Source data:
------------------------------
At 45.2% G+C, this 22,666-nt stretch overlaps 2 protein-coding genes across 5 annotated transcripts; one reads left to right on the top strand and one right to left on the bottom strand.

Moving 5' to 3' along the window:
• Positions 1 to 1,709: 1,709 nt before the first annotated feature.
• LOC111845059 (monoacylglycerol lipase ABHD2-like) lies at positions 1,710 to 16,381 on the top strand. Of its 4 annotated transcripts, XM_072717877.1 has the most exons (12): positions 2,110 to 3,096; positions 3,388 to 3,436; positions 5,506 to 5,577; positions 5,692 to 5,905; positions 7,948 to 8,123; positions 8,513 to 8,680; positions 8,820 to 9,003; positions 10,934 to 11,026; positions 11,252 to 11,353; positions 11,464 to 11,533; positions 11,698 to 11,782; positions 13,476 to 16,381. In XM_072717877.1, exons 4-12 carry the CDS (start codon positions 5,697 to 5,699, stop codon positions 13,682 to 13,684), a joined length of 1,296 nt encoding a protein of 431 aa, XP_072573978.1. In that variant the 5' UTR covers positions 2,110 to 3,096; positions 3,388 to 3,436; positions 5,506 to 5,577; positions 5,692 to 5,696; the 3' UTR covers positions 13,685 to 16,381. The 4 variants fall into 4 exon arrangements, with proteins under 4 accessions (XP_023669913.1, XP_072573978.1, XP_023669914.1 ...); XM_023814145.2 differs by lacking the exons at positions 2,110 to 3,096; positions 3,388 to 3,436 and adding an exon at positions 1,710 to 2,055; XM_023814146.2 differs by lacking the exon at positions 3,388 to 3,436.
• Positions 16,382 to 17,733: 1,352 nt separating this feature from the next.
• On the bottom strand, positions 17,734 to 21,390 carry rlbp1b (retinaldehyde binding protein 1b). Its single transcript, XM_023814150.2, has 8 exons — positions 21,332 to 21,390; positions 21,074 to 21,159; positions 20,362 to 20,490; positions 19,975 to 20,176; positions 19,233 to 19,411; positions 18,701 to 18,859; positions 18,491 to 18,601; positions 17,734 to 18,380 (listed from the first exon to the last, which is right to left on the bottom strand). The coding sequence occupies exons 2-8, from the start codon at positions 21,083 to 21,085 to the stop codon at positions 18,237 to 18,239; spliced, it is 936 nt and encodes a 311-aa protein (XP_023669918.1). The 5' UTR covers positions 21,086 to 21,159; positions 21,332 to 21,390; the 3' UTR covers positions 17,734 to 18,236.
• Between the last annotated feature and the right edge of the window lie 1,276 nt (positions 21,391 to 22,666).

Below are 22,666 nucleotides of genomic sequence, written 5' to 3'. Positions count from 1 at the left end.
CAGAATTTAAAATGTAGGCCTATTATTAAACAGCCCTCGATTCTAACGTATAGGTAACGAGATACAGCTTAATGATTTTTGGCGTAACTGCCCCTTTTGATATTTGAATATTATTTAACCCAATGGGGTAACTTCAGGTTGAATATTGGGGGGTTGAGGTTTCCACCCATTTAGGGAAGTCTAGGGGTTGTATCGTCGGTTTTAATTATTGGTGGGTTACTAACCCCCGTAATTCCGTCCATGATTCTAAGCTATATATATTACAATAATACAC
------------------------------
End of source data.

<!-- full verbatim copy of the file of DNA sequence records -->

At 45.2% G+C, this 22,666-nt stretch overlaps 2 protein-coding genes across 5 annotated transcripts; one reads left to right on the top strand and one right to left on the bottom strand.

Moving 5' to 3' along the window:
• Positions 1 to 1,709: 1,709 nt before the first annotated feature.
• LOC111845059 (monoacylglycerol lipase ABHD2-like) lies at positions 1,710 to 16,381 on the top strand. Of its 4 annotated transcripts, XM_072717877.1 has the most exons (12): positions 2,110 to 3,096; positions 3,388 to 3,436; positions 5,506 to 5,577; positions 5,692 to 5,905; positions 7,948 to 8,123; positions 8,513 to 8,680; positions 8,820 to 9,003; positions 10,934 to 11,026; positions 11,252 to 11,353; positions 11,464 to 11,533; positions 11,698 to 11,782; positions 13,476 to 16,381. In XM_072717877.1, exons 4-12 carry the CDS (start codon positions 5,697 to 5,699, stop codon positions 13,682 to 13,684), a joined length of 1,296 nt encoding a protein of 431 aa, XP_072573978.1. In that variant the 5' UTR covers positions 2,110 to 3,096; positions 3,388 to 3,436; positions 5,506 to 5,577; positions 5,692 to 5,696; the 3' UTR covers positions 13,685 to 16,381. The 4 variants fall into 4 exon arrangements, with proteins under 4 accessions (XP_023669913.1, XP_072573978.1, XP_023669914.1 ...); XM_023814145.2 differs by lacking the exons at positions 2,110 to 3,096; positions 3,388 to 3,436 and adding an exon at positions 1,710 to 2,055; XM_023814146.2 differs by lacking the exon at positions 3,388 to 3,436.
• Positions 16,382 to 17,733: 1,352 nt separating this feature from the next.
• On the bottom strand, positions 17,734 to 21,390 carry rlbp1b (retinaldehyde binding protein 1b). Its single transcript, XM_023814150.2, has 8 exons — positions 21,332 to 21,390; positions 21,074 to 21,159; positions 20,362 to 20,490; positions 19,975 to 20,176; positions 19,233 to 19,411; positions 18,701 to 18,859; positions 18,491 to 18,601; positions 17,734 to 18,380 (listed from the first exon to the last, which is right to left on the bottom strand). The coding sequence occupies exons 2-8, from the start codon at positions 21,083 to 21,085 to the stop codon at positions 18,237 to 18,239; spliced, it is 936 nt and encodes a 311-aa protein (XP_023669918.1). The 5' UTR covers positions 21,086 to 21,159; positions 21,332 to 21,390; the 3' UTR covers positions 17,734 to 18,236.
• Between the last annotated feature and the right edge of the window lie 1,276 nt (positions 21,391 to 22,666).

Below are 22,666 nucleotides of genomic sequence, written 5' to 3'. Positions count from 1 at the left end.
CAGAATTTAAAATGTAGGCCTATTATTAAACAGCCCTCGATTCTAACGTATAGGTAACGAGATACAGCTTAATGATTTTTGGCGTAACTGCCCCTTTTGATATTTGAATATTATTTAACCCAATGGGGTAACTTCAGGTTGAATATTGGGGGGTTGAGGTTTCCACCCATTTAGGGAAGTCTAGGGGTTGTATCGTCGGTTTTAATTATTGGTGGGTTACTAACCCCCGTAATTCCGTCCATGATTCTAAGCTATATATATTACAATAATACAC